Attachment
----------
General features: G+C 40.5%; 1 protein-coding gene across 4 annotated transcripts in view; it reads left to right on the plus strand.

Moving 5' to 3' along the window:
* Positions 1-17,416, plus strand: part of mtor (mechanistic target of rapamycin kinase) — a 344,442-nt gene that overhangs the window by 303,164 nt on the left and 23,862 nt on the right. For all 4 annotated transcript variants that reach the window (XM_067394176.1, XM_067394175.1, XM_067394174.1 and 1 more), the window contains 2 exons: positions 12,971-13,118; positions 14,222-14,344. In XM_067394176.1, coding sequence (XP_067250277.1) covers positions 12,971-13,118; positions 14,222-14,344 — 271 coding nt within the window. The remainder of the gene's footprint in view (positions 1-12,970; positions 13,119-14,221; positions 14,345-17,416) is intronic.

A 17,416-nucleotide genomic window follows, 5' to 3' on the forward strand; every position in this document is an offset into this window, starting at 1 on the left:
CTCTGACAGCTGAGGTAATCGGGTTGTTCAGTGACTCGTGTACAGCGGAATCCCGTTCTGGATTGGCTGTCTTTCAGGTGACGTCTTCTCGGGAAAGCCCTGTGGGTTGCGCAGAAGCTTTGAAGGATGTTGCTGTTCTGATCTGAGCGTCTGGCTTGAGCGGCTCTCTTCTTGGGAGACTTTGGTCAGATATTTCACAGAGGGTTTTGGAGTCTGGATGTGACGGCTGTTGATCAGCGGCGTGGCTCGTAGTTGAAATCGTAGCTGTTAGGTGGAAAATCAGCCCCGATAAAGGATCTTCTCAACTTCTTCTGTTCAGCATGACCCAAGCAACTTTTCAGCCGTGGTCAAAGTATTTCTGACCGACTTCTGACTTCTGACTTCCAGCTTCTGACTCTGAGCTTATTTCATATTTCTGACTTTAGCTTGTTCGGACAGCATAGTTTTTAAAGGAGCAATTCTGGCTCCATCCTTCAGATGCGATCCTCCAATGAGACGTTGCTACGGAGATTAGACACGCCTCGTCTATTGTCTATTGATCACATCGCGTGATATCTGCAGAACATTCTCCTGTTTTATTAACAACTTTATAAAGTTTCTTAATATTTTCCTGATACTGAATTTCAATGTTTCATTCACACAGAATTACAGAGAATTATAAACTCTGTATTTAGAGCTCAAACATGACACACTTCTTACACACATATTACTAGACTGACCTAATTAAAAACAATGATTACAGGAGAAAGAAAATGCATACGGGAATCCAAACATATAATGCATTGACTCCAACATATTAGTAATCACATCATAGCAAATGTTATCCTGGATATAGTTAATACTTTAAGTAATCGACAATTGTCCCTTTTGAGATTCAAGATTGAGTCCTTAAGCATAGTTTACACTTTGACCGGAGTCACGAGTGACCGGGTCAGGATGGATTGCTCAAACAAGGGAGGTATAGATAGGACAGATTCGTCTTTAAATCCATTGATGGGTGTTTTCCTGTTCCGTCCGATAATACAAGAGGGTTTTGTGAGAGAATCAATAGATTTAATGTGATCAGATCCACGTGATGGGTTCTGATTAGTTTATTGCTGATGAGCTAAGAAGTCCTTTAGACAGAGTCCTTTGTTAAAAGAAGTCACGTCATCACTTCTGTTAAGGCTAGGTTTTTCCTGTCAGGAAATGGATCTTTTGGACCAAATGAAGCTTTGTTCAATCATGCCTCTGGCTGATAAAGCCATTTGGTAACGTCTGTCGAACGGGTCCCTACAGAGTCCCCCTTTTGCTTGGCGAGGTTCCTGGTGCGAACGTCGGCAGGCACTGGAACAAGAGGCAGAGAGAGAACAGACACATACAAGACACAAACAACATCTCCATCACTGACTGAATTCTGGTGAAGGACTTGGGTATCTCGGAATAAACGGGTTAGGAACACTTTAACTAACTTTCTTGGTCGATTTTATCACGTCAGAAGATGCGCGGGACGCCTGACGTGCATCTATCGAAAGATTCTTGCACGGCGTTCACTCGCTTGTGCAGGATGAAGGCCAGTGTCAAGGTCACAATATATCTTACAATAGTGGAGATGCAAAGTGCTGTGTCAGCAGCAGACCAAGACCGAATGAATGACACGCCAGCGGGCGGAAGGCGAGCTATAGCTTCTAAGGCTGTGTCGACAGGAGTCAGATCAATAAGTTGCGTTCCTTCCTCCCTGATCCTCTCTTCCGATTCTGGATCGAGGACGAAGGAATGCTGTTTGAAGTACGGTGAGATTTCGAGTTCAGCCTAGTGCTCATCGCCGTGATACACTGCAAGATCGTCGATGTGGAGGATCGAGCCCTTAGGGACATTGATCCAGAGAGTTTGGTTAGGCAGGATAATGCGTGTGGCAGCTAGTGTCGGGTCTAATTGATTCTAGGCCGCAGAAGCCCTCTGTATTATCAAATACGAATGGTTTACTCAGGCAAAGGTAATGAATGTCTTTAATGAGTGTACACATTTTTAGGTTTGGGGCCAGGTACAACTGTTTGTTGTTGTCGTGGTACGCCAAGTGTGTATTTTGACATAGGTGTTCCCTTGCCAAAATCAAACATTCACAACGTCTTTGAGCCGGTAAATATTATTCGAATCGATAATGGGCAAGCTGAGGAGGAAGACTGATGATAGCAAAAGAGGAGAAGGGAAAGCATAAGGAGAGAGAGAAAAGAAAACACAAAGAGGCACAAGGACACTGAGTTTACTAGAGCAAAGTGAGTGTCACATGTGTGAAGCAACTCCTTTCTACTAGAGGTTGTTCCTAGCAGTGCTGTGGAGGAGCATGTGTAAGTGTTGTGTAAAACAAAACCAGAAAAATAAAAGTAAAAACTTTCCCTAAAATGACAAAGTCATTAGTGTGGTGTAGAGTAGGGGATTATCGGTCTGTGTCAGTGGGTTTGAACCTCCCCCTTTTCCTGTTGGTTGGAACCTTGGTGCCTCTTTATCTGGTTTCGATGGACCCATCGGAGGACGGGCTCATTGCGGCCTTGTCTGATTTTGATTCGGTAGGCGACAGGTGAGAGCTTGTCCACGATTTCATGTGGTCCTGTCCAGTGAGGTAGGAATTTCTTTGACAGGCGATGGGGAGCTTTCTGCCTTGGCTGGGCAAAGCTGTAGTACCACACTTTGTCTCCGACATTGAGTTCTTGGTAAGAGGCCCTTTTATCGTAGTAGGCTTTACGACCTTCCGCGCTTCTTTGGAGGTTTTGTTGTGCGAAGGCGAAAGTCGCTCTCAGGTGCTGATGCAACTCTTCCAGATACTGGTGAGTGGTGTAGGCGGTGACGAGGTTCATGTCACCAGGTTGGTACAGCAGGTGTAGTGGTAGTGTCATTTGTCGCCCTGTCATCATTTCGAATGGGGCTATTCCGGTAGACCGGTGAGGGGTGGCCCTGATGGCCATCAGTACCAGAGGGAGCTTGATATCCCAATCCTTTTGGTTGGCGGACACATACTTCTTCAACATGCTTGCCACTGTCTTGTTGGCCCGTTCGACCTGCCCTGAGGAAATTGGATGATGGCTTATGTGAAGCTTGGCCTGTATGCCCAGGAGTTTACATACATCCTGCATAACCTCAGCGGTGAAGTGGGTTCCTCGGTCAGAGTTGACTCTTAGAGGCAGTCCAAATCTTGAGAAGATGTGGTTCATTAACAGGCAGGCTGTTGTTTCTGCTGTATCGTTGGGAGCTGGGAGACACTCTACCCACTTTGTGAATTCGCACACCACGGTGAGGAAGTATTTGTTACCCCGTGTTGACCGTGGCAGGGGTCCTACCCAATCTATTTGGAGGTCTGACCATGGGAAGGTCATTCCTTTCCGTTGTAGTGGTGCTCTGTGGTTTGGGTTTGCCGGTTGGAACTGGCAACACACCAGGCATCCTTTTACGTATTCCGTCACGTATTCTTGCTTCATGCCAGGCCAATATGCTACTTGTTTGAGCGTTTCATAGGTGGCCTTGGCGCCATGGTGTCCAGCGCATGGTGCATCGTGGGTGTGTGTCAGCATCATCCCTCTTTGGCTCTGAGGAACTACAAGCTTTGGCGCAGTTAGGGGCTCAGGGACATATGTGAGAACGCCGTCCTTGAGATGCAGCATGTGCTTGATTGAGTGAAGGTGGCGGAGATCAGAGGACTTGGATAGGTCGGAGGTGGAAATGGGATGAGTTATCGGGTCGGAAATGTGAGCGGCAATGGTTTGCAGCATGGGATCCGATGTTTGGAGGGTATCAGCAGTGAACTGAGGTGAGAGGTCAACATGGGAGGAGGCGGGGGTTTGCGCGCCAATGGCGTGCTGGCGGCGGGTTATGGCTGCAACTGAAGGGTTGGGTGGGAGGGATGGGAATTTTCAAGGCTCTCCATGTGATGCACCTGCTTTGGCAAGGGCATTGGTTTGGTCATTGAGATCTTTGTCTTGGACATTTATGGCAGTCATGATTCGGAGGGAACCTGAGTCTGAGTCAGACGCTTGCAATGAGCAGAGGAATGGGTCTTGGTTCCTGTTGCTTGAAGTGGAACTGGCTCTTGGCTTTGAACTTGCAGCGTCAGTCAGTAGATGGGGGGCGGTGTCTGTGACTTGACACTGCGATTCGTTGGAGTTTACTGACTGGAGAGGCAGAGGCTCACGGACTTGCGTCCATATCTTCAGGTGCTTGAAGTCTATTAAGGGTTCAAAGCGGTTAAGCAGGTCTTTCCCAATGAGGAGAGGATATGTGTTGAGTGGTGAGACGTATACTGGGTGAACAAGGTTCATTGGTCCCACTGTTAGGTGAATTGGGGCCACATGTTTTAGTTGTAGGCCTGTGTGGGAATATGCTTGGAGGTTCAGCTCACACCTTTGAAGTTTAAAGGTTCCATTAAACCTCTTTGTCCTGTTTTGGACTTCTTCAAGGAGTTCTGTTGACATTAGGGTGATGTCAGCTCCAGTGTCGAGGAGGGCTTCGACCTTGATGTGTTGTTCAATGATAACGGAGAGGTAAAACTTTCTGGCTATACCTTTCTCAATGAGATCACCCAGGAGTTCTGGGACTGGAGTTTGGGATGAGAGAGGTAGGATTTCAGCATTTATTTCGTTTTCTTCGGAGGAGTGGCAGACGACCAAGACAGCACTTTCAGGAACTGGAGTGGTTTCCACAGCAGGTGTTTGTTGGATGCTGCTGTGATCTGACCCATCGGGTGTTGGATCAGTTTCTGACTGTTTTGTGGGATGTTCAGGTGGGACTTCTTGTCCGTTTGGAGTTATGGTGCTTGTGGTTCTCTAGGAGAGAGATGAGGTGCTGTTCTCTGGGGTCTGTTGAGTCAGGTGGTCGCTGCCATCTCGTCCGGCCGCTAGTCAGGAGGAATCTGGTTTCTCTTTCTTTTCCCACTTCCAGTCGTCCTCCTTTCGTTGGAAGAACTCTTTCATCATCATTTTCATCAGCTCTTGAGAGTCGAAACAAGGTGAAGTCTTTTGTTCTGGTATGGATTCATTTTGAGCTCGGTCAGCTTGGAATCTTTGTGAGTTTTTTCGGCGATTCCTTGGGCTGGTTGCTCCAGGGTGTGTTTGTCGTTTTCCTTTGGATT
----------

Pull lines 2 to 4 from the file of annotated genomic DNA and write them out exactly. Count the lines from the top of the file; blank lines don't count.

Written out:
Moving 5' to 3' along the window:
* Positions 1-17,416, plus strand: part of mtor (mechanistic target of rapamycin kinase) — a 344,442-nt gene that overhangs the window by 303,164 nt on the left and 23,862 nt on the right. For all 4 annotated transcript variants that reach the window (XM_067394176.1, XM_067394175.1, XM_067394174.1 and 1 more), the window contains 2 exons: positions 12,971-13,118; positions 14,222-14,344. In XM_067394176.1, coding sequence (XP_067250277.1) covers positions 12,971-13,118; positions 14,222-14,344 — 271 coding nt within the window. The remainder of the gene's footprint in view (positions 1-12,970; positions 13,119-14,221; positions 14,345-17,416) is intronic.

A 17,416-nucleotide genomic window follows, 5' to 3' on the forward strand; every position in this document is an offset into this window, starting at 1 on the left: